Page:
There are so many campsites in New Zealand that it can actually become overwhelming to decide wheree to stay. Some nights it depends on what you’re in the mood for (lakes, mountains, rivers, etc.) and other nights it depends on what you need.  “Holiday Parks” are traditional RV parks where camper vans of all sizes and those in cars traveling with tents, fill up the lot at the tune of $15-$20 per person or more. Hopefully, that charge comes with a nice view, but it also is accompanied with clean bathrooms and hot showers, power and water stations, and sometimes, wireless internet. Although we did stay at a few holiday parks, mainly to power up our camera and other technology, we quickly realized what we preferred -staying at national park or Department of Conservation (DOC) campsites. These places had everything we truly needed: breathtaking scenery, a relaxing atmosphere, and smaller crowds.  It was well worth off roading it in the campervan on the unsealed dirt roads that led to many of these sites.
Lake McGregor
We stumbled upon this campsite after our day hike at Lake Tekapo. After a few anxious minutes on our first dirt road, we pulled up right to the shore of Lake MacGregor and enjoyed our first non-holiday park campsite. Fresh bucket showers and mountain and lake panoramas were well worth the suggested $5 “honor fee”.
Campsite @ Lake McGregor
Mt. Cook National Park
Only pictures can describe this DOC site. Due to it really being the only campsite in the area, it can tend to seem busy with day hikers and campers staying the night. Surrounding mountains quickly turned our attention away from the other visitors.  The star gazing at night was also truly memorable.
Campsite at Mt. Cook

Campsite at Mt. Cook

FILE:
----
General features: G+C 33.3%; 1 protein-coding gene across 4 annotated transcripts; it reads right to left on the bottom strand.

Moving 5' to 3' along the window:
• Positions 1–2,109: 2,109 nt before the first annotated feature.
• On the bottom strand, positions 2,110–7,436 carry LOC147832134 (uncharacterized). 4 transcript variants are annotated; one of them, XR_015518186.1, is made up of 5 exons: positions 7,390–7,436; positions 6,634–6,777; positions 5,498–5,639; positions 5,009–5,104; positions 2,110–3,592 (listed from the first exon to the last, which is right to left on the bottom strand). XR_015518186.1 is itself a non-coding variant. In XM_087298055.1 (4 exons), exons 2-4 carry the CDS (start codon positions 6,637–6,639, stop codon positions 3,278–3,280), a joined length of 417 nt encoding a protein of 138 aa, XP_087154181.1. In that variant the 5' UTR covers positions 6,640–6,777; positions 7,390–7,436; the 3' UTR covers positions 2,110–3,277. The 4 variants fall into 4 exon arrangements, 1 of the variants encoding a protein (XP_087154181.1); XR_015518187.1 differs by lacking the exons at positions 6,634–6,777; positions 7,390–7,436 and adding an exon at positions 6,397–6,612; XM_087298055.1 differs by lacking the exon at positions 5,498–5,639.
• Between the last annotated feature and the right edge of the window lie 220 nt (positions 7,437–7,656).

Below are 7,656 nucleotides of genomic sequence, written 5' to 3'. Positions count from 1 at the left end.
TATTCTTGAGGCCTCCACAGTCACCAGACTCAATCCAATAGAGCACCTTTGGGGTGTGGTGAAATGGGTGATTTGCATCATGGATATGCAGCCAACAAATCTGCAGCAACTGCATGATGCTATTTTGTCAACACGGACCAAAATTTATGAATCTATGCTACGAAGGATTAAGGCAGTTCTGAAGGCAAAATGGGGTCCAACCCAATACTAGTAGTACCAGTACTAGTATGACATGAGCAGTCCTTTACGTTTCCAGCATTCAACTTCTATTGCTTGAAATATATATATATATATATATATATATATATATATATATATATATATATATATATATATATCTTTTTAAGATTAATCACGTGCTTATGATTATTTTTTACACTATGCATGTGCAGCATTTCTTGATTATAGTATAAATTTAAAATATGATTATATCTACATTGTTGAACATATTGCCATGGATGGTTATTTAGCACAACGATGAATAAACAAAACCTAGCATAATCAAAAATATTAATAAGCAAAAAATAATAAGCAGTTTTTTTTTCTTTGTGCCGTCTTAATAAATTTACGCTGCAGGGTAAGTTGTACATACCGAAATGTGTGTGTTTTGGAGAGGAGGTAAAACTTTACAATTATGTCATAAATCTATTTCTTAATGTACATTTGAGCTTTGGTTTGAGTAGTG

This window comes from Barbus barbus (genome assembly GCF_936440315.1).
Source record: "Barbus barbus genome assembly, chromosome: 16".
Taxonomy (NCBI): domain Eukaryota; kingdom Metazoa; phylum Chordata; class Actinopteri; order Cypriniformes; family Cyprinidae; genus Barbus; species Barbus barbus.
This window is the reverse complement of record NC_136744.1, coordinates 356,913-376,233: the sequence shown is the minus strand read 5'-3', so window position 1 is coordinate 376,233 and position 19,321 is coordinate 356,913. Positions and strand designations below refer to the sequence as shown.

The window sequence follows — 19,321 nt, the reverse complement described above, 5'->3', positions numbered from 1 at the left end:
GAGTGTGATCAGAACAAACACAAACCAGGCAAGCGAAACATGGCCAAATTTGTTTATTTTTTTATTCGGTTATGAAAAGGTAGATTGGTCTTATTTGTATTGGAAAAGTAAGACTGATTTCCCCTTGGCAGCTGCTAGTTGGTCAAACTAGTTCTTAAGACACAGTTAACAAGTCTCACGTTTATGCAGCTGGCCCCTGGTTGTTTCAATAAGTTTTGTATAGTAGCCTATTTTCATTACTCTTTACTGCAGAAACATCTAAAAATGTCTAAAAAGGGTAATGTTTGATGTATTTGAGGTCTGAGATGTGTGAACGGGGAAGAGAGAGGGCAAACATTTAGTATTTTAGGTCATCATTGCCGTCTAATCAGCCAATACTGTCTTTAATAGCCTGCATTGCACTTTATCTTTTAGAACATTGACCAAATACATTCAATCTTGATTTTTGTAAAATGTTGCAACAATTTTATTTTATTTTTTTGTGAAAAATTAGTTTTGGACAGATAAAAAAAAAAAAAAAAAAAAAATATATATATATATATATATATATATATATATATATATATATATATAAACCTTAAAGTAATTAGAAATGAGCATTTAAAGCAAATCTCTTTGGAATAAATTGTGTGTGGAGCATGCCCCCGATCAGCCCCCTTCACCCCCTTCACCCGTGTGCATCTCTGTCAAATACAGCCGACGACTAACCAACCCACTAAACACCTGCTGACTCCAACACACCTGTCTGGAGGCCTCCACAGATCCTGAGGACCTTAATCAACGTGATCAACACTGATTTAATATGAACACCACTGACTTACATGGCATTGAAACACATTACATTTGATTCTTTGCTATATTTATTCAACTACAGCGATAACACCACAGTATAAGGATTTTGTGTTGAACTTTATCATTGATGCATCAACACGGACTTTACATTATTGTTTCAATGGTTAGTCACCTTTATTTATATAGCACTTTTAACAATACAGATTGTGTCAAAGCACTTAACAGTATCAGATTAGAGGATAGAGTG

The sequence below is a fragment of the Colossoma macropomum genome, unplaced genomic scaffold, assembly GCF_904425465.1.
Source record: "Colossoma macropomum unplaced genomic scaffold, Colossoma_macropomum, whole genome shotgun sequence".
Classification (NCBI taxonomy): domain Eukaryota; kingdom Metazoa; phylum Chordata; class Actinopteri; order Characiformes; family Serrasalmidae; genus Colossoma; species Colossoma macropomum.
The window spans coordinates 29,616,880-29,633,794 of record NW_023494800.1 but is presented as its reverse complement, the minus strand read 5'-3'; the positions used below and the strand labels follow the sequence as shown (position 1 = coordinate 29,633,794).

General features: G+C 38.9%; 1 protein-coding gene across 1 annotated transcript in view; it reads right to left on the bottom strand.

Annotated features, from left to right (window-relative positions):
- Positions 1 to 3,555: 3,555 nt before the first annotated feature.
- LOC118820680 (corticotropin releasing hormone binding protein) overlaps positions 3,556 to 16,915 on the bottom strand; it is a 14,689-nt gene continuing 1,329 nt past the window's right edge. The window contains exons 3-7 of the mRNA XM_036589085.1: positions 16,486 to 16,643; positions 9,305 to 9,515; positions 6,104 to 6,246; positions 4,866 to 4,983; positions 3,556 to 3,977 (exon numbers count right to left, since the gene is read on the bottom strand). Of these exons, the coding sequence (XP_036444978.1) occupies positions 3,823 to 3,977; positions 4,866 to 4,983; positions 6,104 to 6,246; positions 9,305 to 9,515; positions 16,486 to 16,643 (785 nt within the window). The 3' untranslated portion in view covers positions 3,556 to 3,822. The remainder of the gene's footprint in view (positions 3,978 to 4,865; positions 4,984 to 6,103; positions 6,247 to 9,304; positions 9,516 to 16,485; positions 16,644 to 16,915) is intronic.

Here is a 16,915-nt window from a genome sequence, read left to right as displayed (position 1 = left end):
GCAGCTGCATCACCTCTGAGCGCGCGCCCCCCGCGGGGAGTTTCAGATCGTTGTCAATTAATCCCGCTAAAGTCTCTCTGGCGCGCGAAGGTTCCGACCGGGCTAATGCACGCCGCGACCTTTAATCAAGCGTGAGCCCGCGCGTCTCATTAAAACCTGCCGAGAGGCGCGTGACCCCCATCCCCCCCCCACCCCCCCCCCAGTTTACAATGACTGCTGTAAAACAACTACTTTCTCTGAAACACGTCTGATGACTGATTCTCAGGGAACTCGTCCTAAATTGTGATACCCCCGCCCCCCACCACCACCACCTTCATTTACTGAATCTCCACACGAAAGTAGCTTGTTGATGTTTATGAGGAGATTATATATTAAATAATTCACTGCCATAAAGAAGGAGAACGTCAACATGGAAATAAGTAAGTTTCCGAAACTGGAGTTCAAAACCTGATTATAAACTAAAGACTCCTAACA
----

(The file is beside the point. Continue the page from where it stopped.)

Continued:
Unless you’re interested in the famous Routeburn Track mentioned above, there’s a good chance you would never make it up to Kinloch.  Campers must drive an hour and a half from Queenstown and endure a long unsealed road before being rewarded with spectacular lake and mountain views.  We were referred to this remote location by another couple in Chicago and Kinloch provided us with one of our best campsites and invited us to make a last-minute decision on partaking in the Routeburn Track.
Ranker’s Freedom Campsite just south of Motueka
This non DOC, free campsite was a great surprise.  Set next to a vineyard along the Motueka River, this new campsite was beautiful and allowed us to get to know Don, the sites owner (profiled in “People tell the Story”).
Rankers Freedom Camp
Quite possibly our favorite campsite, Totaranui had both beach and hiking within walking distance. This DOC site is at the northernmost entrance to Abel Tasman National Park and includes access to the Abel Tasman Coast Track.
Mike at Totaranui
Marfells Beach
After wine tasting in the Marlbourough region, we needed to make our way back to Christchurch to drop off the campervan. Our handy DOC booklet yet again, led us to another gem. On the east coast near Cape Campbell, Marfells Beach was a huge surprise on our last night with the van. The ocean views were priceless, along with the sound of crashing waves as we fell asleep.
Kat at Marfells Beach